These example sentences are selected automatically from various online news sources to reflect current usage of the word 'cement.' Views expressed in the examples do not represent the opinion of Merriam-Webster or its editors. Send us feedback.

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First Known Use of cement

Noun

14th century, in the meaning defined at sense 1a

Verb

14th century, in the meaning defined at transitive sense 1

History and Etymology for cement

Noun

Middle English sement, from Anglo-French ciment, from Latin caementum stone chips used in making mortar, from caedere to cut

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Time Traveler for cement

Time Traveler

The first known use of cement was in the 14th century

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Statistics for cement

Last Updated

29 Apr 2021

Cite this Entry

“Cement.” Merriam-Webster.com Dictionary, Merriam-Webster, https://www.merriam-webster.com/dictionary/cement. Accessed 9 May. 2021.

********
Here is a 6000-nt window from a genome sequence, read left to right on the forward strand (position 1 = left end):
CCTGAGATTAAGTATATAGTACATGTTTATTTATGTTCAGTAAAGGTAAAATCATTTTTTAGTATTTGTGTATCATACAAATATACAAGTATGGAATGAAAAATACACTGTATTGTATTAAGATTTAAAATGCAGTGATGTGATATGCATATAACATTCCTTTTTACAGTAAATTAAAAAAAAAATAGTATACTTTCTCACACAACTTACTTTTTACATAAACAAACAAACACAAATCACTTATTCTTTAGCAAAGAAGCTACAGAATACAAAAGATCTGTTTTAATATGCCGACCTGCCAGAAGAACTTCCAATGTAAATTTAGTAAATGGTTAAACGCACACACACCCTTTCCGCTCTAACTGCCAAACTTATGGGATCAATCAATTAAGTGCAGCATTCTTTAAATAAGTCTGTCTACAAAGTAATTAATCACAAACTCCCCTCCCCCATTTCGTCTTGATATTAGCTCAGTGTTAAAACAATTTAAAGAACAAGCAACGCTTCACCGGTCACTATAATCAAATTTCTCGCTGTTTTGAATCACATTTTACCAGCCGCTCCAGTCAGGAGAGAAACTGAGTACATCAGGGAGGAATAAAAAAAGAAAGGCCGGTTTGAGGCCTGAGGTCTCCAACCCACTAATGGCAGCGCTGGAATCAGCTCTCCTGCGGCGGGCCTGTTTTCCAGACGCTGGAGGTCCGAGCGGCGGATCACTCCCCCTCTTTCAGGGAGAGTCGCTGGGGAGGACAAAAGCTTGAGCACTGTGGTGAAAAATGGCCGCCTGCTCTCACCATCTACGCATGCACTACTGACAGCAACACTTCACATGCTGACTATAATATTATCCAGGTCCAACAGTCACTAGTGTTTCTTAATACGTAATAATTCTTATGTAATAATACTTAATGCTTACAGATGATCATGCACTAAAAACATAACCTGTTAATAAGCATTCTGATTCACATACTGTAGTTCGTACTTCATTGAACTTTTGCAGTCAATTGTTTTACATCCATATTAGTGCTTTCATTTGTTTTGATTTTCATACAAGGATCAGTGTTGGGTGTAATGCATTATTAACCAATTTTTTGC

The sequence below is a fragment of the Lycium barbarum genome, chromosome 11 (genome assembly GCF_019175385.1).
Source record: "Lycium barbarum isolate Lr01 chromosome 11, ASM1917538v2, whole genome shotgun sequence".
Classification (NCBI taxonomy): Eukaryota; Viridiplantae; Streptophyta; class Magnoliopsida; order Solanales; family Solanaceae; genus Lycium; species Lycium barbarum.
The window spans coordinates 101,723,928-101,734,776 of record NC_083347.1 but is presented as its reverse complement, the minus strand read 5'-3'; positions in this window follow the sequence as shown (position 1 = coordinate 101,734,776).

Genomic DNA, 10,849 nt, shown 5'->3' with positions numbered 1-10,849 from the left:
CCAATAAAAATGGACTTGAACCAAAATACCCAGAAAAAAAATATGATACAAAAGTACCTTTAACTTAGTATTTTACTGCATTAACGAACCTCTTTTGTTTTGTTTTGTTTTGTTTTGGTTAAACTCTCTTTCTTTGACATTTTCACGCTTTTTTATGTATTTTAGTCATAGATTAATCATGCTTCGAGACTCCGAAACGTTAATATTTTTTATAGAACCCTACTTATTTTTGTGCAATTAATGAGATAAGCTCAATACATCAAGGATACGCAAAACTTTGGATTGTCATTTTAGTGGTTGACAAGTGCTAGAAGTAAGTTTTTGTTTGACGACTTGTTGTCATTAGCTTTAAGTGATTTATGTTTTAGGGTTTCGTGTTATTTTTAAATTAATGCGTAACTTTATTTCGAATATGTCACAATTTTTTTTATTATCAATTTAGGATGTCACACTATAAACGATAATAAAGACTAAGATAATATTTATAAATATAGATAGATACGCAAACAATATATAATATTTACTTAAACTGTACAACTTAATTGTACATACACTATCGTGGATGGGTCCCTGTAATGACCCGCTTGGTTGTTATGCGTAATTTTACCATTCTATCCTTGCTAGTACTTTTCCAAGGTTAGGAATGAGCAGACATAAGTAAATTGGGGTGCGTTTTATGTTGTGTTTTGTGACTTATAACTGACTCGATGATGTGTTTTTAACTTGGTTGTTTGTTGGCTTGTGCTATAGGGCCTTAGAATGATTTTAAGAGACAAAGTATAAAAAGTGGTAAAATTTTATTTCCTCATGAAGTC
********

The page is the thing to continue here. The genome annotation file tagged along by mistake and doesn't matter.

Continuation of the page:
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More Definitions for cement

cement

noun

English Language Learners Definition of cement

 (Entry 1 of 2)

: a soft gray powder that is mixed with water and other substances to make concrete
: the hard substance that is made when cement is mixed with water and allowed to dry
: a substance that is used to make things stick together

cement

verb

English Language Learners Definition of cement (Entry 2 of 2)

: to join (things) together with cement
: to make (something) stronger

cement

noun
ce·​ment | \ si-ˈment How to pronounce cement (audio) \

Kids Definition of cement

 (Entry 1 of 2)

1 : a powder that is made mainly from compounds of aluminum, calcium, silicon, and iron heated together and then ground and mixed with water to make mortar and concrete
3 : a substance used to make things stick together firmly

cement

verb
cemented; cementing

Kids Definition of cement (Entry 2 of 2)

1 : to join together with or as if with cement There were sheets of ice … cementing the tops of the hemlocks in arches.— Jean Craighead George, My Side of the Mountain
2 : to make stronger The experience cemented their friendship.

cement

noun
ce·​ment | \ si-ˈment How to pronounce cement (audio) \

Medical Definition of cement

1 : cementum
2 : a plastic composition made especially of zinc or silica for filling dental cavities

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Comments on cement